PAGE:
The Reality Behind the Student Debt “Crisis”

 

072116WHCEALost amid all the political news this week is a new White House report on student debt in higher education. One thing I was curious to see was what conclusions it drew about the macroeconomic impact of high debt levels. Politicians, especially presidential candidates, sure seem to think it’s a pretty big problem. From the report comes a different view:

The rise in student loan debt has created challenges for some borrowers with lower earnings, but has not been a major factor in the macroeconomy.

— Despite its steady rise over the past decade, aggregate student loan debt remains small relative to aggregate income. In 2015, total student loan debt was 9 percent of aggregate income, up from 3 percent in 2003. By itself this is considerably smaller than the rise in mortgage debt prior to the crisis and it has also been accompanied by a reduction in other forms of consumer debt.

— Additional student debt, as an investment in education, is associated with additional income, putting many households in a better position to buy homes or start businesses. By age 26, households with student debt are more likely to buy a house than those that did not attend college. By age 34, college attendees with and without student debt are equally likely to buy a home, and both much more likely than those without a college education. Research studies have found that conditional on a given education, higher student debt explains, at most, a small fraction of the decline in homeownership among younger households.

— At the same time, the increase in defaults on student loans as well as the increase in high loan balances for low earners can be real concerns at the individual level, potentially leading to compromised credit and reduced home buying for some individuals.

A few brief thoughts from AEI’s education scholars. First, Jason Delisle:

The report is important for dispelling a dangerous myth that we see a lot, which is that student loans hold back the economy. We’ve heard that this time and time again from advocacy groups complaining about rising levels of student debt. They say student debt is forcing people to delay things like buying a house, starting a family, all productive things. This report is pretty clear that isn’t the case…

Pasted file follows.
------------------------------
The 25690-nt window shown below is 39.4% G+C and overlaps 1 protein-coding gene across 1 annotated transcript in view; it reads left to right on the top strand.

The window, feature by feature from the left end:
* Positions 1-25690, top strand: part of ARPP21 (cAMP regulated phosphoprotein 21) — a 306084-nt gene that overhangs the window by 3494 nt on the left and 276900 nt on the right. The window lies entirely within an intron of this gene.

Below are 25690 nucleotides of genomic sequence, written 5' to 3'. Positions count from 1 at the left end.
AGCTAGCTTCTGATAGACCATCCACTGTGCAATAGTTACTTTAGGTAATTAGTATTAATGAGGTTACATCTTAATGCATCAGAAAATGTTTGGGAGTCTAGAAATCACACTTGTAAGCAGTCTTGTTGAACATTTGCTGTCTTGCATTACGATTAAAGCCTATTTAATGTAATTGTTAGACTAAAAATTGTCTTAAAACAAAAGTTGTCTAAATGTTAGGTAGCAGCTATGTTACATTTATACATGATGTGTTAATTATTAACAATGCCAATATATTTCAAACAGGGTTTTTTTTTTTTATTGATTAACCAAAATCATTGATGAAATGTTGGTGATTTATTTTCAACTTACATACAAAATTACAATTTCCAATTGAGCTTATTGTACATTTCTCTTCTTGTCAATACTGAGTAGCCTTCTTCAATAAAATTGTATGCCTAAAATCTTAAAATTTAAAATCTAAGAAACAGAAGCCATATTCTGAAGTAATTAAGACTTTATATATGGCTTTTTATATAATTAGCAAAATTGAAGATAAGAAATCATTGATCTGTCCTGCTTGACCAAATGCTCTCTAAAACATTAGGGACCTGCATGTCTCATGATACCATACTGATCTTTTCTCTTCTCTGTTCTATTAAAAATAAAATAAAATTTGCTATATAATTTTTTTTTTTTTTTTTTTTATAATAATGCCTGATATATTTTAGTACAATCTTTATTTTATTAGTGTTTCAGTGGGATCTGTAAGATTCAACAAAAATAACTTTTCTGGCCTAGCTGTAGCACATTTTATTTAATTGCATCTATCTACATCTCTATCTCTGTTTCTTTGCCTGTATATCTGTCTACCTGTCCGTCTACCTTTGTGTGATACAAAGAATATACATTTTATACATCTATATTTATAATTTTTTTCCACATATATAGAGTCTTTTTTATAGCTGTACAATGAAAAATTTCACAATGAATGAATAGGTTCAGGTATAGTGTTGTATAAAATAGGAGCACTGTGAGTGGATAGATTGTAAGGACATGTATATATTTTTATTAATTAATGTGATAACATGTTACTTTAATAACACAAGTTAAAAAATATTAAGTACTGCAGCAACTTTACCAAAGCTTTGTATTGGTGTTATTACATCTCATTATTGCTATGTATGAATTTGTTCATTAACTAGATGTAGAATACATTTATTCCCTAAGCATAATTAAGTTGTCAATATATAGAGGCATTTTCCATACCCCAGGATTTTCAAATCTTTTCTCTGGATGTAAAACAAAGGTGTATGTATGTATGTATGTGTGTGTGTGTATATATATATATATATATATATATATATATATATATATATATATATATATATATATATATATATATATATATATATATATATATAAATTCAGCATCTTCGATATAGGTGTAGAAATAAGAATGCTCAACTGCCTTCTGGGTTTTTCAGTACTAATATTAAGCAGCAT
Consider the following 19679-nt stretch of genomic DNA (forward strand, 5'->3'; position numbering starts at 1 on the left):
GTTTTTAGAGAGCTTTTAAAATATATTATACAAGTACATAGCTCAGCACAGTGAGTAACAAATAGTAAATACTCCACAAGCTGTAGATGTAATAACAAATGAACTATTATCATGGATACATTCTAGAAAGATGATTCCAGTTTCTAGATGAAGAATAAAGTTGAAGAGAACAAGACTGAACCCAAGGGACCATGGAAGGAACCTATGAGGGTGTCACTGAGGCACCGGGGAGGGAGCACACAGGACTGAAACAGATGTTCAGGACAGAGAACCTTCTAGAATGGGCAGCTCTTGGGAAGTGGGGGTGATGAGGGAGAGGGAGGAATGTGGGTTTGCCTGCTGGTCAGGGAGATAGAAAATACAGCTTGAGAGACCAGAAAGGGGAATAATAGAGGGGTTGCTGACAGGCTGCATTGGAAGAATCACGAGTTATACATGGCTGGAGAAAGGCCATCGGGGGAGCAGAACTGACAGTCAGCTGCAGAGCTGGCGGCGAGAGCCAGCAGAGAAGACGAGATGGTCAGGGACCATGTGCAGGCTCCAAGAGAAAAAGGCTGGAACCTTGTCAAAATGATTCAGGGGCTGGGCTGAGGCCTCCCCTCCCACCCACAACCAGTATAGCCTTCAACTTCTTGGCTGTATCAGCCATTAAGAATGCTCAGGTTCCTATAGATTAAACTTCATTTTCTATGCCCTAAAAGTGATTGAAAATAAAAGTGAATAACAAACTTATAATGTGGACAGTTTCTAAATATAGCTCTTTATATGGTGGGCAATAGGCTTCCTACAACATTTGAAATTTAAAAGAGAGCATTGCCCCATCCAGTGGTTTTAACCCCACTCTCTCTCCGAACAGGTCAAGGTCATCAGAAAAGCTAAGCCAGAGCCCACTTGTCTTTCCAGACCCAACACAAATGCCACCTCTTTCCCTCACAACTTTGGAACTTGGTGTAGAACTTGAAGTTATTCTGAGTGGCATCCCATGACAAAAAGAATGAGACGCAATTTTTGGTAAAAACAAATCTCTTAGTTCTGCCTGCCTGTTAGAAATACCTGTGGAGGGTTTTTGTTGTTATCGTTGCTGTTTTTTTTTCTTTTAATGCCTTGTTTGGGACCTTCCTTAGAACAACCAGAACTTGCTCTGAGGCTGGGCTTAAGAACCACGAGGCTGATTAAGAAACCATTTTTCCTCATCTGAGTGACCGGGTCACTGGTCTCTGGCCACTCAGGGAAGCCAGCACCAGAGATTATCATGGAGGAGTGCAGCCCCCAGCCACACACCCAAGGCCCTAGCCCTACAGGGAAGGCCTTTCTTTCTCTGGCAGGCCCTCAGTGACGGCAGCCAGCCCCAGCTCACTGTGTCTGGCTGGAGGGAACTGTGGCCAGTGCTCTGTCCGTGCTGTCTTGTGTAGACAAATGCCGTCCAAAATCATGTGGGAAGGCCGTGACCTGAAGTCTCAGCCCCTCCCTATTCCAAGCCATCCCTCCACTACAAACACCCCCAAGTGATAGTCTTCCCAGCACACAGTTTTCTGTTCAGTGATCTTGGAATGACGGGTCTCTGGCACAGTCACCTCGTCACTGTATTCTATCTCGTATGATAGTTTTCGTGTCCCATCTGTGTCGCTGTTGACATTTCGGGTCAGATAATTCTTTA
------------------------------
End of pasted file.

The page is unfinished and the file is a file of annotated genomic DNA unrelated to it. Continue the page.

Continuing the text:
One point I think many will miss but is very important: the administration is trumpeting the millions of student loan borrowers who have taken advantage of the Obama administration’s income-based repayment for student loans. OK, that’s an accomplishment. But then another theme of the report is that the economic returns for students who pursue a higher education are quite large. Indeed. So here is the question I have: Why are millions of borrowers flocking to enroll in a program that allows them to cap their student loan payments at a small share of their income if the return on an educational investment are large? Something seems amiss there. I’ve done a lot of work showing that the income-based repayment program is too generous as a result of Obama administration changes, which may explain this disconnect.

And Andrew Kelly:

The solutions trotted out by Dems this cycle — refinancing of student loans, lower interest rates on new loans, a three month moratorium — are designed to help solve the problem that advocates have identified as the crisis (the stock of student debt). But this report (and others) makes clear that the real repayment problems seem to be among students who drop out and have small balances (often $5,000 or less).

Lower interest rates won’t help folks with small balances who aren’t repaying nearly as much as they’ll help those with average or large balances, most of whom have no trouble repaying because they have the highest educational attainment!

And a chart illustrating Kelly’s point:

072116WHCEA2

Like this post? Want to comment? Join Ricochet’s growing community of conservatives and be part of the conversation. Get your first month free.

There are 9 comments.

  1. Merina Smith Inactive

    I wish there were a way to put some of this responsibility back on the schools making the loans. I know some grads of major universities with huge endowments who extracted money from students for masters’ degrees–a cash cow for them–that haven’t worked out well, yet they have endowments that they got by telling wealthy alums they would use the money for student aid. Then the money doesn’t go to students. Universities in general need to bear some responsibility in this because they give loans for degrees that won’t give the student earning power, get money from alums that doesn’t go to students, jack up tuition and pay no price.

    • #1
    • July 22, 2016, at 3:12 PM PDT
    • Like
  2. EndOfPatience Member

    I strongly suggest you redo all this work incorporating degree FIELD as an independent variable. Contrary to the beliefs of Democrats and other extreme Leftists, a degree in Womyn’s Studies is not in any rational way the equivalent of, say, a degree in Mechanical Engineering. I strongly suspect a competent researcher* would find a strong causal relationship between academic major and ability to repay, and that the debt crisis is very real and only appears when that is taken into account.

    Until these “research” efforts take field of study into account, they are junk.

    *I’m being polite.

    • #2
    • July 22, 2016, at 6:47 PM PDT
    • Like
  3. Black Prince Member

    EndOfPatience:I strongly suggest you redo all this work incorporating degree FIELD as an independent variable. Contrary to the beliefs of Democrats and other extreme Leftists, a degree in Womyn’s Studies is not in any rational way the equivalent of, say, a degree in Mechanical Engineering. I strongly suspect a competent researcher* would find a strong causal relationship between academic major and ability to repay, and that the debt crisis is very real and only appears when that is taken into account.